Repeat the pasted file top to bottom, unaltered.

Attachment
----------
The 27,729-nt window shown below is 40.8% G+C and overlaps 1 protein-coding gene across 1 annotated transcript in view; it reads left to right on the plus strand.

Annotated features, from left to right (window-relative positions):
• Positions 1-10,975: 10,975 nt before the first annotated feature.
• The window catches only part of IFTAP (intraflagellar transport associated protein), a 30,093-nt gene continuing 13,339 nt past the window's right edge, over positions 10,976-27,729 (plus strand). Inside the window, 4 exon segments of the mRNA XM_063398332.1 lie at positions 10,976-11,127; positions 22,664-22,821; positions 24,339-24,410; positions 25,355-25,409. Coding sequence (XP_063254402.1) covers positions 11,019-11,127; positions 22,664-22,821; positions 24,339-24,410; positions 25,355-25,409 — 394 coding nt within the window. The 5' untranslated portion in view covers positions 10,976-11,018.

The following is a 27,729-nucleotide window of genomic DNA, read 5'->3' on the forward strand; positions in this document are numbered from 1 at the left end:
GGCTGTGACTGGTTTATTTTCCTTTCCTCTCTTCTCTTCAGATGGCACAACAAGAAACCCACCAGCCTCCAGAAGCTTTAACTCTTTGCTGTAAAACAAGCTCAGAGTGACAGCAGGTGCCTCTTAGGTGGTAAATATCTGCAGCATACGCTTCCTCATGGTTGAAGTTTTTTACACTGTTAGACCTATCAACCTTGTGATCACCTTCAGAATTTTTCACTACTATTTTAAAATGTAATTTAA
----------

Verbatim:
The 27,729-nt window shown below is 40.8% G+C and overlaps 1 protein-coding gene across 1 annotated transcript in view; it reads left to right on the plus strand.

Annotated features, from left to right (window-relative positions):
• Positions 1-10,975: 10,975 nt before the first annotated feature.
• The window catches only part of IFTAP (intraflagellar transport associated protein), a 30,093-nt gene continuing 13,339 nt past the window's right edge, over positions 10,976-27,729 (plus strand). Inside the window, 4 exon segments of the mRNA XM_063398332.1 lie at positions 10,976-11,127; positions 22,664-22,821; positions 24,339-24,410; positions 25,355-25,409. Coding sequence (XP_063254402.1) covers positions 11,019-11,127; positions 22,664-22,821; positions 24,339-24,410; positions 25,355-25,409 — 394 coding nt within the window. The 5' untranslated portion in view covers positions 10,976-11,018.

The following is a 27,729-nucleotide window of genomic DNA, read 5'->3' on the forward strand; positions in this document are numbered from 1 at the left end:
GGCTGTGACTGGTTTATTTTCCTTTCCTCTCTTCTCTTCAGATGGCACAACAAGAAACCCACCAGCCTCCAGAAGCTTTAACTCTTTGCTGTAAAACAAGCTCAGAGTGACAGCAGGTGCCTCTTAGGTGGTAAATATCTGCAGCATACGCTTCCTCATGGTTGAAGTTTTTTACACTGTTAGACCTATCAACCTTGTGATCACCTTCAGAATTTTTCACTACTATTTTAAAATGTAATTTAA